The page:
Movie Review: 'The Edge of Love'

Dylan Thomas (Matthew Rhys) and his wife, Caitlin (Sienna Miller), become entangled in a love triangle.
Dylan Thomas (Matthew Rhys) and his wife, Caitlin (Sienna Miller), become entangled in a love triangle. (By Liam Daniel -- Capitol Pictures Via Associated Press)
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By Ann Hornaday
Washington Post Staff Writer
Friday, March 20, 2009

Keira Knightley has become the go-to girl for period films, and with good reason. From a feisty Jane Austen heroine in "Pride and Prejudice" to a tortured World War II-era lover in "Atonement," Knightley, with her doe-eyed face and lithe frame, somehow seems right in any epoch.

In "The Edge of Love," John Maybury's speculative investigation of the romantic entanglements of poet Dylan Thomas, Knightley plays Vera Phillips, Thomas's real-life childhood friend from Wales. As the film opens, the two reconnect during the London Blitz, when Dylan (Matthew Rhys) is writing British propaganda and Vera is crooning in tube stations turned into makeshift cabarets. For a moment it looks like the obvious spark between them will ignite into something more, when -- what ho! -- up pops Dylan's fiery Irish wife, Caitlin (Sienna Miller), and the three embark on a by turns passionate and toxic menage a trois. (Cillian Murphy plays Vera's long-suffering husband, William Killick.)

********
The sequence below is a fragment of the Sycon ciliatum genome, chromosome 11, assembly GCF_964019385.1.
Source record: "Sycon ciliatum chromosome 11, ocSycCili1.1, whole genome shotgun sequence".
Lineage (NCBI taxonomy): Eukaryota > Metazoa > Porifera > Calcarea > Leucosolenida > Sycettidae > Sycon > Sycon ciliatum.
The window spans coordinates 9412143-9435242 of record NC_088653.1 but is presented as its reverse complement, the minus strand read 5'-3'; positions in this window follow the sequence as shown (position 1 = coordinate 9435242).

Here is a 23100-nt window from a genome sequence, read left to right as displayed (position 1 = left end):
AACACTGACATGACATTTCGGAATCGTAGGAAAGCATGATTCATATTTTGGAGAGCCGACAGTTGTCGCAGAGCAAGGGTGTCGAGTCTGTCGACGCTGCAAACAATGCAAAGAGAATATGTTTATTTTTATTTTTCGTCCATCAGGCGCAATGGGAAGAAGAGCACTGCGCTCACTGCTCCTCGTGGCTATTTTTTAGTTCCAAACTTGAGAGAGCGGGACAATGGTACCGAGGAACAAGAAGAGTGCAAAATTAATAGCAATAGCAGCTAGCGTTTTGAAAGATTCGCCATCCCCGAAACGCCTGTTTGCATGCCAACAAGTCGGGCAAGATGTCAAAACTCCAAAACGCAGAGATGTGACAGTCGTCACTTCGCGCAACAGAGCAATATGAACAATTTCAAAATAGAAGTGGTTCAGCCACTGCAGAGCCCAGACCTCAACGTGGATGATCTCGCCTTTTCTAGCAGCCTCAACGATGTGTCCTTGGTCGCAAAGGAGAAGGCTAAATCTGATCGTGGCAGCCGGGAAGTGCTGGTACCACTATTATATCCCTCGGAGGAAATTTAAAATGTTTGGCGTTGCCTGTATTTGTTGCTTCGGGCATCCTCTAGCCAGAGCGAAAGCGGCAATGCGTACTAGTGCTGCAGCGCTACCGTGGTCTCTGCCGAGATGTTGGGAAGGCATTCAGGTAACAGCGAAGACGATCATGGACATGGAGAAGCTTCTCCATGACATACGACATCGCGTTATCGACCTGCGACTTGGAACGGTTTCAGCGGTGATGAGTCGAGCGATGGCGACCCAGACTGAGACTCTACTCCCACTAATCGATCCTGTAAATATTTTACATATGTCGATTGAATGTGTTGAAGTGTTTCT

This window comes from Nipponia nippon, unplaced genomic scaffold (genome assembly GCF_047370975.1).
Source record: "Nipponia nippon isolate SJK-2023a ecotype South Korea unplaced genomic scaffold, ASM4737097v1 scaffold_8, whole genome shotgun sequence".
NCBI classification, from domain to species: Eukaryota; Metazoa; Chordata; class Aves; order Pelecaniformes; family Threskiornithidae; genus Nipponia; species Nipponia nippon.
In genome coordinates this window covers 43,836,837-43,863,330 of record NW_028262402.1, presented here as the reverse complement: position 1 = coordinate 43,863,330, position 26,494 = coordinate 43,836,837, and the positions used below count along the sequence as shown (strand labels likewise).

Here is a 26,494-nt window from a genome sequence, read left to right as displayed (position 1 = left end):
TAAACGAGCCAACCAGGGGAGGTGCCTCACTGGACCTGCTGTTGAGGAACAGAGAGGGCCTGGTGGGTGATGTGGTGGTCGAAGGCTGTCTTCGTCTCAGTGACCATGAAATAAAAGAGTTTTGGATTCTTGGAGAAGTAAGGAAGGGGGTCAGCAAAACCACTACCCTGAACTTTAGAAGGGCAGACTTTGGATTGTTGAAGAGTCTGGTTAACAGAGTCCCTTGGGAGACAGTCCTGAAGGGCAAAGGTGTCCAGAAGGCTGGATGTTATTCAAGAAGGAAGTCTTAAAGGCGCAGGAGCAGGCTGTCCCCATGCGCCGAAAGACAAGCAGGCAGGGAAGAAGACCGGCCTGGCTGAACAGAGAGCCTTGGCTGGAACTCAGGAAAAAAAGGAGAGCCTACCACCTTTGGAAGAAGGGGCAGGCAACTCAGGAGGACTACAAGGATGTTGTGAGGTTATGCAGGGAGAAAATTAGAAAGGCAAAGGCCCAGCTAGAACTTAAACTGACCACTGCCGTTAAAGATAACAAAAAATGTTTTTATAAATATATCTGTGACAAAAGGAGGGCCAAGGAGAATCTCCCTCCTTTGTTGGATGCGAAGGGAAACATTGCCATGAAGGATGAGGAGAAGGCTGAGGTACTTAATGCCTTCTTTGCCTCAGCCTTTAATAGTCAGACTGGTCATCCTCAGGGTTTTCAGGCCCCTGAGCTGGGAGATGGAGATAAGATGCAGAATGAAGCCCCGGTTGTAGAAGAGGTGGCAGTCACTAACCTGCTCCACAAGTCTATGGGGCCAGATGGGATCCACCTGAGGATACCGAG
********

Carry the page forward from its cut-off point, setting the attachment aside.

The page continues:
As one of those period films that are Knightley's forte, "The Edge of Love" presents short, epigrammatic scenes stuffed with period detail, which often teeters on the edge of almost surreal theatricality (the movie opens on the image of Vera, her impossibly white teeth surrounded by lush red lips, warbling while London burns). You never quite know where you are or what's going on as "The Edge of Love's" three gorgeous protagonists drink, smoke, flirt and verbally parry their way in and out of one another's lives. That disorientation suits the sequences of the film set in a London plunged into disarray, but once the household decamps for Wales, while Vera's doleful husband fights in Greece, dishevelment turns to despair and the film's structure falls apart. The courtroom drama that takes up most of the third act seems tonally off and tacked on.

Maybury is a filmmaker of lush visual imagination. Like "Love Is the Devil," his brilliant portrait of painter Francis Bacon, "The Edge of Love" is shot through with expressive flourishes and tricks of the eye. But they're too often used for effect rather than enlargement, and for all its vivid evocation of its characters' tomorrow-we-die bonhomie, the film finally never quite convinces viewers of its central subject: the sisterly, almost sapphic bond between Vera and Caitlin.

That none of the protagonists earns the audience's sympathy is more likely a failure of the real-life characters rather than the actors, all of whom deliver fine performances -- especially Rhys, who seems to be channeling Richard Burton channeling Dylan Thomas at his most manipulatively loutish. "The Edge of Love" may not offer much by way of deeper understanding of Thomas's poetry, but it proves yet again that it's possible to love the art and not the artist.

The Edge of Love (110 minutes, at Landmark's E Street Cinema) is not rated. It contains profanity, nudity and adult themes.


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